This recent Slate Star Codex post is scary (a), if true:
In 1996, some researchers discovered that depressed people often had an unusual version of the serotonin transporter gene 5-HTTLPR. The study became a psychiatric sensation, getting thousands of citations and sparking dozens of replication attempts (page 3 here lists 46).
Soon scientists moved beyond replicating the finding to trying to elucidate the mechanism. Seven studies (see here for list) found that 5-HTTLPR affected activation of the amygdala, a part of the brain involved in processing negative stimuli. In one especially interesting study, it was found to bias how the amygdala processed ambiguous facial expression; in another, it modulated how the emotional systems of the amygdala connected to the attentional systems of the anterior cingulate cortex. In addition, 5-HTTLPR was found to directly affect the reactivity of the HPA axis, the stress processing circuit leading from the adrenal glands to the brain.
As interest increased, studies began pointing to 5-HTTLPR in other psychiatric conditions as well. One study found a role in seasonal affective disorder, another in insomnia. A meta-analysis of twelve studies found a role (p = 0.001) in PTSD. A meta-analysis of twenty-three studies found a role (p = 0.000016) in anxiety-related personality traits. Even psychosis and Alzheimer’s disease, not traditionally considered serotonergic conditions, were affected. But my favorite study along these lines has to be 5-HTTLPR Polymorphism Is Associated With Nostalgia-Proneness.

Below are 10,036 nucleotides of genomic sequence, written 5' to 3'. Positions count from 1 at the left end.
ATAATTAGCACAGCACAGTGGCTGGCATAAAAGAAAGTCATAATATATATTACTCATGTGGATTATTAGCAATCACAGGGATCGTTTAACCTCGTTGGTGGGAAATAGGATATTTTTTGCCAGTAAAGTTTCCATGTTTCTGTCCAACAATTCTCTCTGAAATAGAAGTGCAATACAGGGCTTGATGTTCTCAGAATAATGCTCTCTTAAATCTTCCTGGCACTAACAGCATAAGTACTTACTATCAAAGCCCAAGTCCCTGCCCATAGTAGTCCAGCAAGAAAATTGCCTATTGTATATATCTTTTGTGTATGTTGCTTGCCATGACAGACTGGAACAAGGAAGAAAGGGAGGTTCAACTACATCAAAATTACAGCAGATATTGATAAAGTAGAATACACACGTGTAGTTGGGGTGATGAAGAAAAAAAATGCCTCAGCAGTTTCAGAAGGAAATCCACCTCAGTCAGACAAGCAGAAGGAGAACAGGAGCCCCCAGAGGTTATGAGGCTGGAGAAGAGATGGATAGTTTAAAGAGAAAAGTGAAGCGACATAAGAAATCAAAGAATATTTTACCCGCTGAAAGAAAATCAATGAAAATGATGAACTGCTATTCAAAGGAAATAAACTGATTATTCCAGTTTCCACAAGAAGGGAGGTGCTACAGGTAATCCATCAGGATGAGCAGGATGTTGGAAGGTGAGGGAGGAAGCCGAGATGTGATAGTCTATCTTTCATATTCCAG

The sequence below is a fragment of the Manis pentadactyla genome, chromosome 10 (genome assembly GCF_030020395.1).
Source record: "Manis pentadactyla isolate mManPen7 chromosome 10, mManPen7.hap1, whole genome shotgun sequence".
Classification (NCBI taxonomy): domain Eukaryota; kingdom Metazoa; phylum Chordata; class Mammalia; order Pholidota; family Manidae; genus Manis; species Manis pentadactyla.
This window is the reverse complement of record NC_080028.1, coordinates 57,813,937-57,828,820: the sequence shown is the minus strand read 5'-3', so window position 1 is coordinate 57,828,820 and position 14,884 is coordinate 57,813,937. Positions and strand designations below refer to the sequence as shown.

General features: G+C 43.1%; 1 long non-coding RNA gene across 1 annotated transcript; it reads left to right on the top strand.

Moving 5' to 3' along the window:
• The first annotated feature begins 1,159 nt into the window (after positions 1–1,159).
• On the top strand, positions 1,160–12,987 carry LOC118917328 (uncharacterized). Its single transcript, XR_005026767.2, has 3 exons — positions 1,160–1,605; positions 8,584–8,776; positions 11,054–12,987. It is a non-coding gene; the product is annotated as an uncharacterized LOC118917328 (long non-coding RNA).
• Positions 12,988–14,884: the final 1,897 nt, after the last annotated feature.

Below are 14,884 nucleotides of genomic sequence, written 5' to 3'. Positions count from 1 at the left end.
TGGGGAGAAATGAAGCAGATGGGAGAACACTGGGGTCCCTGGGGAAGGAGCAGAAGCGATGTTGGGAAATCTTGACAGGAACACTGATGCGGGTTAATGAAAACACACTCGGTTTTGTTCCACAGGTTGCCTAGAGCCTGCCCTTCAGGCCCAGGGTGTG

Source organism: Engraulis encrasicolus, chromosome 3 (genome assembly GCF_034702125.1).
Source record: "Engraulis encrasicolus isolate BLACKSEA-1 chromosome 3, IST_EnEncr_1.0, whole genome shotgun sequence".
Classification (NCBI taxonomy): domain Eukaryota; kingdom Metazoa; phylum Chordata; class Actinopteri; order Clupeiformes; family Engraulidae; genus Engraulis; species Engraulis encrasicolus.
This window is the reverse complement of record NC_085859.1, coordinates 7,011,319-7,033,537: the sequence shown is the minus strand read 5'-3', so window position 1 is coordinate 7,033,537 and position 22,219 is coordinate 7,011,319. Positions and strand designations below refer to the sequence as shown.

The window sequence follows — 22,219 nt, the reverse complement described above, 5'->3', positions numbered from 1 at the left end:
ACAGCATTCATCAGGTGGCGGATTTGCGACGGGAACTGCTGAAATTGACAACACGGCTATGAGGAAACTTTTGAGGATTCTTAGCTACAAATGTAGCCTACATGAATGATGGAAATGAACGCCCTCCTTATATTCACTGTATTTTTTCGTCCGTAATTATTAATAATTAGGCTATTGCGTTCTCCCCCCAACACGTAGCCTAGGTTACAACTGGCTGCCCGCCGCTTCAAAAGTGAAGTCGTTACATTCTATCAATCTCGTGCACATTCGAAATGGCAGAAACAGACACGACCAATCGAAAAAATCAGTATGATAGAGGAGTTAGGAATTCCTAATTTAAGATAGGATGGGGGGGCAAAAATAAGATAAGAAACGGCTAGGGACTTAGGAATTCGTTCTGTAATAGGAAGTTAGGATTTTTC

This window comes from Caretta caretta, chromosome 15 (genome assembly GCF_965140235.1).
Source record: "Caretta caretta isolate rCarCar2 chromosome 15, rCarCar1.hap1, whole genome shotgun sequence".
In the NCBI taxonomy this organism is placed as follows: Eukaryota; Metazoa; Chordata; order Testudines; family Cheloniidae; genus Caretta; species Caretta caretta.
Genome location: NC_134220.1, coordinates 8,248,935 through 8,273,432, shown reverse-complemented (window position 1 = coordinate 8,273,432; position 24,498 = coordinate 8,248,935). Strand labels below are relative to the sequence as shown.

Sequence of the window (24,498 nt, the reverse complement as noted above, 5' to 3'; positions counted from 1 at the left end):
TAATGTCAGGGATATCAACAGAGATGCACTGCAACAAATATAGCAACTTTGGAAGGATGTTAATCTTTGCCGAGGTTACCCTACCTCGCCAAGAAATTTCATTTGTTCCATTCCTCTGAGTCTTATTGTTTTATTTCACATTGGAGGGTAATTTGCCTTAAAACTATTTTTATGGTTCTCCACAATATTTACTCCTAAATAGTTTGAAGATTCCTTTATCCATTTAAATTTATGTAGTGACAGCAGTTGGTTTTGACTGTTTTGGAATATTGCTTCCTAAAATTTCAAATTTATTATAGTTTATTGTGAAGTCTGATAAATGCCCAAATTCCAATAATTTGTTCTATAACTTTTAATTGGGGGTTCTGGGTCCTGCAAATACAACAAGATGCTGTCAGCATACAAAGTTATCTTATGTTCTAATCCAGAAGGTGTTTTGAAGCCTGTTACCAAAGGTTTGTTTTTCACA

Or at least this is the conclusion I draw from Border et al’s No Support For Historical Candidate Gene Or Candidate Gene-by-Interaction Hypotheses For Major Depression Across Multiple Large Samples, in last month’s American Journal Of Psychiatry.
They claim to be able to simultaneously test almost every hypothesis ever made about 5-HTTLPR, including “main effects of polymorphisms and genes, interaction effects on both the additive and multiplicative scales and, in G3E analyses, considering multiple indices of environmental exposure (e.g., traumatic events in childhood or adulthood)”. What they find is… nothing. Neither 5-HTTLPR nor any of seventeen other comparable “depression genes” had any effect on depression.